If your machine is not working properly:
As with all appliances, nebulisers can break down, however, if your machine is not working efficiently, there may be a simple problem.
If no mist is being produced, clean the pot, ensure the tube is not kinked and check the tube is attached correctly. Also check the wall socket and the plug is connected.
If you can find no fault with the set up of the machine, you will need to exchange it. Please contact the Lung Function Unit on Tel: (01482) 623242 at Castle Hill Hospital or, alternatively, bring your machine along to the Lung Function Unit situated within the outpatients department at Castle Hill Hospital (Entrance 2). The Lung Function Unit is signposted once inside the building. A friend or relative can do this on your behalf. We are open from:
Monday to Thursday – 8.30am to 4.30pm Friday – 8.30am to 4.00pm
If your machine breaks down after office hours or at the weekend, an emergency supply is allocated at Ward 500, Hull Royal Infirmary. Please contact via Switchboard (01482) 875875.
This leaflet was produced by the Lung Function Unit, Hull and East Yorkshire Hospital NHS Trust and will be reviewed in January 2020.
General Advice and Consent
Most of your questions should have been answered by this leaflet, but remember that this is only a starting point for discussion with the healthcare team.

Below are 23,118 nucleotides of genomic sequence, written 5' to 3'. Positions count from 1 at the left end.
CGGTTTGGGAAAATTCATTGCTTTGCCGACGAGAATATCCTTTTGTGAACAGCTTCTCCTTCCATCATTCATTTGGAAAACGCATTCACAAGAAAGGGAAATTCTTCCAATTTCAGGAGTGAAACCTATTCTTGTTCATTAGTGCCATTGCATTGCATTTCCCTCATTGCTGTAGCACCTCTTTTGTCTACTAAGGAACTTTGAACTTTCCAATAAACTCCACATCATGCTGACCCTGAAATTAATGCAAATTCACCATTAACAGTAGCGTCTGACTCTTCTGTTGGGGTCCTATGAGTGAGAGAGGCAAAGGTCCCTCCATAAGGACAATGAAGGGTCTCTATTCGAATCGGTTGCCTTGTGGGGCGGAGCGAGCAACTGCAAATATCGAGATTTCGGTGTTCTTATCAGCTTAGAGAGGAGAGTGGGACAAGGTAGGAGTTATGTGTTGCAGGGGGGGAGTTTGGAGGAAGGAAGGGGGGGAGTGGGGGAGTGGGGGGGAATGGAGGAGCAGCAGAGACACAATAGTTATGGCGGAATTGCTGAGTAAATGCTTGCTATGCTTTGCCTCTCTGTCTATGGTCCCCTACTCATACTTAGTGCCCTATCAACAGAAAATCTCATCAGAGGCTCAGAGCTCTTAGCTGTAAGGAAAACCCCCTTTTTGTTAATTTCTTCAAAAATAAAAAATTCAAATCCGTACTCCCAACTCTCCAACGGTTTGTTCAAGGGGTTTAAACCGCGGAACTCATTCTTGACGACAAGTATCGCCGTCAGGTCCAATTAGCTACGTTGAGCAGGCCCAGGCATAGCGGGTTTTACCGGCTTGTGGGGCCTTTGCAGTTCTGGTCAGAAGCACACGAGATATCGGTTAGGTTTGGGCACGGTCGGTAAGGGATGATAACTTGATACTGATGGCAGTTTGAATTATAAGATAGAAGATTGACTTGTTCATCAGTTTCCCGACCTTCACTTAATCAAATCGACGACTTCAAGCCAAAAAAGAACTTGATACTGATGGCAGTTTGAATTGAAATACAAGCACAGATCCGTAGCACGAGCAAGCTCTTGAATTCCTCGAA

Consent to treatment
Before any doctor, nurse or therapist examines or treats you, they must seek your consent or permission. In order to make a decision, you need to have information from health professionals about the treatment or investigation which is being offered to you. You should always ask them more questions if you do not understand or if you want more information.
The information you receive should be about your condition, the alternatives available to you, and whether it carries risks as well as the benefits. What is important is that your consent is genuine or valid. That means:
- you must be able to give your consent
- you must be given enough information to enable you to make a decision
- you must be acting under your own free will and not under the strong influence of another person
Information about you
We collect and use your information to provide you with care and treatment. As part of your care, information about you will be shared between members of a healthcare team, some of whom you may not meet. Your information may also be used to help train staff, to check the quality of our care, to manage and plan the health service, and to help with research. Wherever possible we use anonymous data.
We may pass on relevant information to other health organisations that provide you with care. All information is treated as strictly confidential and is not given to anyone who does not need it. If you have any concerns please ask your doctor, or the person caring for you.
Under the General Data Protection Regulation and the Data Protection Act 2018 we are responsible for maintaining the confidentiality of any information we hold about you. For further information visit the following page: Confidential Information about You.
If you or your carer needs information about your health and wellbeing and about your care and treatment in a different format, such as large print, braille or audio, due to disability, impairment or sensory loss, please advise a member of staff and this can be arranged.